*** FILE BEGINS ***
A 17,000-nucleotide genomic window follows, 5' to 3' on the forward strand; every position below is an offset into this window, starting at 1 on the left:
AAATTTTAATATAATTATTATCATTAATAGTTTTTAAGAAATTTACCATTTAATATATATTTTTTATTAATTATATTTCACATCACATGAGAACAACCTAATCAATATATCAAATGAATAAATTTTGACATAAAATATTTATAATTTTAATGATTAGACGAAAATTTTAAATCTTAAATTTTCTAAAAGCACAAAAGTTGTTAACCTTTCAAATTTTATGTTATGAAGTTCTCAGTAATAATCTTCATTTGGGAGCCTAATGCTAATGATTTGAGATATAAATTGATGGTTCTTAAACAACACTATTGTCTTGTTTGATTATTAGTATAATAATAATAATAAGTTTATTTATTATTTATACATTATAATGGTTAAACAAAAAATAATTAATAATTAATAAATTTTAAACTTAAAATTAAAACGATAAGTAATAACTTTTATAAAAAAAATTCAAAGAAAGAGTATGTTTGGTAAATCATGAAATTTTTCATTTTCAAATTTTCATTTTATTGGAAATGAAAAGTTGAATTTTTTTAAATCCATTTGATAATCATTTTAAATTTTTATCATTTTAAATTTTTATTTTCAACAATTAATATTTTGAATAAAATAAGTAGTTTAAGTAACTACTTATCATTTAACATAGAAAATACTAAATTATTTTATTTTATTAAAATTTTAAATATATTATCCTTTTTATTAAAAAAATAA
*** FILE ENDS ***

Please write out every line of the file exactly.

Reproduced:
A 17,000-nucleotide genomic window follows, 5' to 3' on the forward strand; every position below is an offset into this window, starting at 1 on the left:
AAATTTTAATATAATTATTATCATTAATAGTTTTTAAGAAATTTACCATTTAATATATATTTTTTATTAATTATATTTCACATCACATGAGAACAACCTAATCAATATATCAAATGAATAAATTTTGACATAAAATATTTATAATTTTAATGATTAGACGAAAATTTTAAATCTTAAATTTTCTAAAAGCACAAAAGTTGTTAACCTTTCAAATTTTATGTTATGAAGTTCTCAGTAATAATCTTCATTTGGGAGCCTAATGCTAATGATTTGAGATATAAATTGATGGTTCTTAAACAACACTATTGTCTTGTTTGATTATTAGTATAATAATAATAATAAGTTTATTTATTATTTATACATTATAATGGTTAAACAAAAAATAATTAATAATTAATAAATTTTAAACTTAAAATTAAAACGATAAGTAATAACTTTTATAAAAAAAATTCAAAGAAAGAGTATGTTTGGTAAATCATGAAATTTTTCATTTTCAAATTTTCATTTTATTGGAAATGAAAAGTTGAATTTTTTTAAATCCATTTGATAATCATTTTAAATTTTTATCATTTTAAATTTTTATTTTCAACAATTAATATTTTGAATAAAATAAGTAGTTTAAGTAACTACTTATCATTTAACATAGAAAATACTAAATTATTTTATTTTATTAAAATTTTAAATATATTATCCTTTTTATTAAAAAAATAA